How to Conduct Business with Mexican Contacts
You may have the opportunity to do business with Mexican or Mexican-American individuals, a particular culture group that's common in the United States. Mexican business customs follow these cultural norms:
Common greeting: Shaking hands or giving a slight bow. Shake hands with a Mexican woman only if she extends her hand first. Men may greet other men with the abrazo (a hug with a few pats on the back).
Personal space: Generally closer than many people are comfortable with, at 1 to 1 1/2 feet.
Eye contact: Direct.
Approach to time: Relaxed; up to 30 minutes late is considered punctual. Mexicans may also cancel or fail to show up for meetings, so be persistent.
You’re not expected to arrive on time for appointments or social events.
Language: Spanish is the official language, so you may want to pick up a few Spanish words, such as hola (hello), adiós (goodbye), por favor (please), and gracias (thank you). However, keep in mind that for many of the Mexicans you interact with, their English may be better than your Spanish.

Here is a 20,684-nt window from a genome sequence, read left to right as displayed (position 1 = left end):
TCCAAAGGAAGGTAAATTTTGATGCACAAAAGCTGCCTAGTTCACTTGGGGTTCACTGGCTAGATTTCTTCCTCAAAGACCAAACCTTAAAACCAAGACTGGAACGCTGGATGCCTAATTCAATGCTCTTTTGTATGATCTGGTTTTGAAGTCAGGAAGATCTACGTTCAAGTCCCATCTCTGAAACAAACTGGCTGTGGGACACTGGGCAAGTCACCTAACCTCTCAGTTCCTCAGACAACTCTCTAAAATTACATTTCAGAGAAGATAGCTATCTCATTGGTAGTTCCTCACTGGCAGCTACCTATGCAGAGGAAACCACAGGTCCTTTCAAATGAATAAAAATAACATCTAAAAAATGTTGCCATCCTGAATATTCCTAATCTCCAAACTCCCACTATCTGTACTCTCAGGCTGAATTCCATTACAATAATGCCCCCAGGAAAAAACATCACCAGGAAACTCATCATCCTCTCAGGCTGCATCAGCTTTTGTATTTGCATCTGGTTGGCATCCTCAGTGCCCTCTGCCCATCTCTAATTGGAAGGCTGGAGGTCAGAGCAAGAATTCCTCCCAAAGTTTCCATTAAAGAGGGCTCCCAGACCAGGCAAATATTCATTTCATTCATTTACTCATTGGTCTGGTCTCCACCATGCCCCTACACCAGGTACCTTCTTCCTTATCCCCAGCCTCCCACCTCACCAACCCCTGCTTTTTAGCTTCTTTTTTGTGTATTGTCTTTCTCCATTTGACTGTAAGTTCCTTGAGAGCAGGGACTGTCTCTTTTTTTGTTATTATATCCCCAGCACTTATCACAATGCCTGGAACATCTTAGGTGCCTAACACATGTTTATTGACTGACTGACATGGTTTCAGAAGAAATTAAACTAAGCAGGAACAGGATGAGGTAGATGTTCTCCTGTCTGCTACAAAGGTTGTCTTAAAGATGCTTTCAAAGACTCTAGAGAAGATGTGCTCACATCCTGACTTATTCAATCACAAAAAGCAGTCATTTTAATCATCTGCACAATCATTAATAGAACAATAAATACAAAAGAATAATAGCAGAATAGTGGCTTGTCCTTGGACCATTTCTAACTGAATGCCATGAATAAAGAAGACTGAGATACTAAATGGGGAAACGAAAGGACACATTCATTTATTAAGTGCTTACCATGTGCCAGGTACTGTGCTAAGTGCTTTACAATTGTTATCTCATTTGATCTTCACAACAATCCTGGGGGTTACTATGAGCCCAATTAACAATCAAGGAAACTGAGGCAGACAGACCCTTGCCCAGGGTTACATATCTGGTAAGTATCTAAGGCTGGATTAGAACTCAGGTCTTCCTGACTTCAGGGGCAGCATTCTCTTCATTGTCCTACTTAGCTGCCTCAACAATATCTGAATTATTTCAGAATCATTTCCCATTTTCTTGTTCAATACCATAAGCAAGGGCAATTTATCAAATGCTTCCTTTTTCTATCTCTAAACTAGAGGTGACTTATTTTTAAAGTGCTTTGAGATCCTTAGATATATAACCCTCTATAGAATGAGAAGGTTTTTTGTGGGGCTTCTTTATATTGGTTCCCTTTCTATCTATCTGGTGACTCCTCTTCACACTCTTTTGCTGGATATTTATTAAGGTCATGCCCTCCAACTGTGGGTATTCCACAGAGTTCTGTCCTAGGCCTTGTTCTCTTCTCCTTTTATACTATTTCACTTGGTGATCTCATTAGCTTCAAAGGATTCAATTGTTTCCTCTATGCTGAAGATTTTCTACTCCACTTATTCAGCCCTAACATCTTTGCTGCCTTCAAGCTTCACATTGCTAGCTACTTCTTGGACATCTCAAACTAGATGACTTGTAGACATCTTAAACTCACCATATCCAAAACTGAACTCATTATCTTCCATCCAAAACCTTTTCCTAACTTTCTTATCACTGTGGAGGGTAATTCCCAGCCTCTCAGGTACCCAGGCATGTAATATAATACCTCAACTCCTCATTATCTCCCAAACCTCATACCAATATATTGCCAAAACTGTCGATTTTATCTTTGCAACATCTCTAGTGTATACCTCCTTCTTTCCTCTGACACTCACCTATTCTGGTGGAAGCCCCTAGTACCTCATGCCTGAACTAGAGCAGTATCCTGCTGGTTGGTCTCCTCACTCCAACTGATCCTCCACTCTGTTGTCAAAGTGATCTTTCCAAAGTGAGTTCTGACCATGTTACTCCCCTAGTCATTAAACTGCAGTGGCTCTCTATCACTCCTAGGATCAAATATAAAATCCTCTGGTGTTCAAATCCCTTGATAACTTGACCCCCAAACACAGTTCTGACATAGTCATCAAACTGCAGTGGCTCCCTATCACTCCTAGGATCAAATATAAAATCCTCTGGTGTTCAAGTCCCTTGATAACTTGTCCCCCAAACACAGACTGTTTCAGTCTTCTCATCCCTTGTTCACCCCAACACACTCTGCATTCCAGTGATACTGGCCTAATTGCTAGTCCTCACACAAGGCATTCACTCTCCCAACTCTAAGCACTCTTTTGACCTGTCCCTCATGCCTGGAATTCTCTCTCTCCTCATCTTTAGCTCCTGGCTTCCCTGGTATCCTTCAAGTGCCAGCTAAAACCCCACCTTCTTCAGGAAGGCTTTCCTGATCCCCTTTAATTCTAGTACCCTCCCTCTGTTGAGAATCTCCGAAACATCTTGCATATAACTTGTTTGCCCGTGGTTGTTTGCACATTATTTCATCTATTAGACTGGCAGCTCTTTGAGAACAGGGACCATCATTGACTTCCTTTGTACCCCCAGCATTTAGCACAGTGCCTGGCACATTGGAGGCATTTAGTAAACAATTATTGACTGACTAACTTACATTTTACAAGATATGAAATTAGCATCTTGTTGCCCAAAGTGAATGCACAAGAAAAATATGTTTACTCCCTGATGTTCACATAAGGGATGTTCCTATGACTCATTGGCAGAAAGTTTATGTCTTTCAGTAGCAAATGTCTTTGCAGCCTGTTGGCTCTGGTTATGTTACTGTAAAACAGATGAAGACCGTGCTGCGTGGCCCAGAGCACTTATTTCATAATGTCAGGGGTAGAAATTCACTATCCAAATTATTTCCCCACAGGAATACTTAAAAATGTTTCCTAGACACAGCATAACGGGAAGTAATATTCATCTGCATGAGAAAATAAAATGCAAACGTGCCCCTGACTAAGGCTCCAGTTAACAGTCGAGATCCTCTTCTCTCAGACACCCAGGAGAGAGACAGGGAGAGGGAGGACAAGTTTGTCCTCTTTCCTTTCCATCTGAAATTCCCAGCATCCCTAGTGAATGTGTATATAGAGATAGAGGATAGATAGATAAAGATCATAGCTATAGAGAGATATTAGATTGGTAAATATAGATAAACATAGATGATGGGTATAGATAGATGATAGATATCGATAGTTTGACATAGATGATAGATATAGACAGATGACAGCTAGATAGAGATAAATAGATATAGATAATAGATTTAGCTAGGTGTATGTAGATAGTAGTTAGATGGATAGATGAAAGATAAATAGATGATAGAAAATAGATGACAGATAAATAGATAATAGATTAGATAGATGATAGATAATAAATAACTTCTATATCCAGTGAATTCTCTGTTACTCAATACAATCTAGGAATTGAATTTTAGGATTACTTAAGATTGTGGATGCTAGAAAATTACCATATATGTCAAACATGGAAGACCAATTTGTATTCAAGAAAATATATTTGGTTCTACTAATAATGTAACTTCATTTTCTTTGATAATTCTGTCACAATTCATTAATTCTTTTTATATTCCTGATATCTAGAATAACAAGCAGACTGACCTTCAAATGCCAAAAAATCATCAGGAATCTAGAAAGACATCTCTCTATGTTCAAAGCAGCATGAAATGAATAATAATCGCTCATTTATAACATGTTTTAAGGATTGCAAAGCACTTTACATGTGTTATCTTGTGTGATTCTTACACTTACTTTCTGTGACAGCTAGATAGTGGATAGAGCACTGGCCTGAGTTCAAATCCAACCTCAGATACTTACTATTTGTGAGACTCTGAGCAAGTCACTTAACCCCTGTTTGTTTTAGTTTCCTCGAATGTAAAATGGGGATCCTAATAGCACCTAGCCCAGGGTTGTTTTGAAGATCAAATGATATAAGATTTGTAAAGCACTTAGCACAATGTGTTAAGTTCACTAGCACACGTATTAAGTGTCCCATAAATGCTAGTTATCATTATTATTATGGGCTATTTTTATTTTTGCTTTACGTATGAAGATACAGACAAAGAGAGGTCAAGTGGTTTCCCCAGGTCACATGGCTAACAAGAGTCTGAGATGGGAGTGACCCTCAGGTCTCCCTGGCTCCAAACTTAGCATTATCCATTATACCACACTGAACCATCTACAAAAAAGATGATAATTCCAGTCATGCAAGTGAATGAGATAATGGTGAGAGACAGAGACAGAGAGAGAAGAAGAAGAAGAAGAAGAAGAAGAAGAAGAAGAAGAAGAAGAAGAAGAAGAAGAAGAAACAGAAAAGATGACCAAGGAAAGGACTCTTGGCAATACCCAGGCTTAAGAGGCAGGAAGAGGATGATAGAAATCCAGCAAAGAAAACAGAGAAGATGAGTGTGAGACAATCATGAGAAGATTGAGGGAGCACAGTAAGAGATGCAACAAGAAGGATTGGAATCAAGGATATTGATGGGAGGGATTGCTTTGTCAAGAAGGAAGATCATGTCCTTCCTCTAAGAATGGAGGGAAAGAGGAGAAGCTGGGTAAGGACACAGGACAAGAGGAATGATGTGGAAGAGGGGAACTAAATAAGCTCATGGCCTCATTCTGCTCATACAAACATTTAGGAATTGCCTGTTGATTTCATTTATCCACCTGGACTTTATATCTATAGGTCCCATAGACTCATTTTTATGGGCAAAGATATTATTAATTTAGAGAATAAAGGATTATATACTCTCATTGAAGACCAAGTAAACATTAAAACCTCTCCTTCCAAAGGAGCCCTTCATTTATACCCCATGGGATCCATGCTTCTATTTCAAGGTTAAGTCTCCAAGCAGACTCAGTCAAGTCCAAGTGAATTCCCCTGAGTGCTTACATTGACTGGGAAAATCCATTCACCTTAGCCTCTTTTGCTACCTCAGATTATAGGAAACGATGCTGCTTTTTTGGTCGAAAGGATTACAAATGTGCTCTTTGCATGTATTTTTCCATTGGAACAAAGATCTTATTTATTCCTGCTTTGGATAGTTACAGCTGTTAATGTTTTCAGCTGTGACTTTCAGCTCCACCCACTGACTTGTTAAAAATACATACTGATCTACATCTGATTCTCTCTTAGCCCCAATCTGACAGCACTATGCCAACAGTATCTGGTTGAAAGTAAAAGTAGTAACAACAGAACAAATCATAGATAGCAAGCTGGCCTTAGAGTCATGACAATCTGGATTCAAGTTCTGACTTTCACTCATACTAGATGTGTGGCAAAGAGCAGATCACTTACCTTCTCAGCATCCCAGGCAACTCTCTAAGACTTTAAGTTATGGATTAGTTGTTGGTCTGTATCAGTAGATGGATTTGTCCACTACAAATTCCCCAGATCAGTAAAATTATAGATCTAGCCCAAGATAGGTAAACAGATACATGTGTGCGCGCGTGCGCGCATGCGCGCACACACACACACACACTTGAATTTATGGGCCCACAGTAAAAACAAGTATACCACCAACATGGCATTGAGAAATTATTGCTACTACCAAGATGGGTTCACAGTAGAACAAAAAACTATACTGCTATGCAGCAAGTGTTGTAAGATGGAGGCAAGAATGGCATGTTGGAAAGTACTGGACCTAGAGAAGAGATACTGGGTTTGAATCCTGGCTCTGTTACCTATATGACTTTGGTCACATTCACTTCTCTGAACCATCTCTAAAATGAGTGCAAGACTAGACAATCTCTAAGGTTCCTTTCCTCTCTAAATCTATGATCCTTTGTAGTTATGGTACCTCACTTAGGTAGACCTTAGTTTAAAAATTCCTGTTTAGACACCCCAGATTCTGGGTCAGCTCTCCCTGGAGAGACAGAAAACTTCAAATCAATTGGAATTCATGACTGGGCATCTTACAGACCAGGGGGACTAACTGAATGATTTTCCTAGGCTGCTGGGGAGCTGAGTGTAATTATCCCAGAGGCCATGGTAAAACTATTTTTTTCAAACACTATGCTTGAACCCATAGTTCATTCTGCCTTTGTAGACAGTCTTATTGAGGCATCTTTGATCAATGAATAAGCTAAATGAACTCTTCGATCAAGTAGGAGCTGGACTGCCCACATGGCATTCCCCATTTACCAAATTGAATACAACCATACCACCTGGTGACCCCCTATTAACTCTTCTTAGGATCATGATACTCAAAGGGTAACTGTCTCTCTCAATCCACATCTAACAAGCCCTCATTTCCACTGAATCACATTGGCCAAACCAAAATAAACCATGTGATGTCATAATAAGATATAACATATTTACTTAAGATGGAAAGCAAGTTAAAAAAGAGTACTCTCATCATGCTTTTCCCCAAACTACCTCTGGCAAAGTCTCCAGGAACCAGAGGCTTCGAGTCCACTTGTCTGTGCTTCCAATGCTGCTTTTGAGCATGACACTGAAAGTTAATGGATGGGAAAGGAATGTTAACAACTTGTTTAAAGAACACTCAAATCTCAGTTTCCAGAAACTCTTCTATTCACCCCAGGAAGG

Communication: Mexicans are more likely to prefer doing business in person rather than over the phone or Internet. They also tend to be indirect communicators, so avoid direct confrontation.
Topics for building rapport: Family and children are always welcome subjects.
Never ask a Hispanic man, What does your wife do for a living? because this can imply he doesn’t earn enough to support his family.
Negotiations: Negotiations can move at a snail’s pace, so be patient. Quick decisions are considered rash.
Actions to avoid: Standing with your hands on your hips connotes anger. Standing with your hands in your pockets is rude.
Tips for businesswomen: Men may not be used to seeing women in positions of power, so proceed slowly.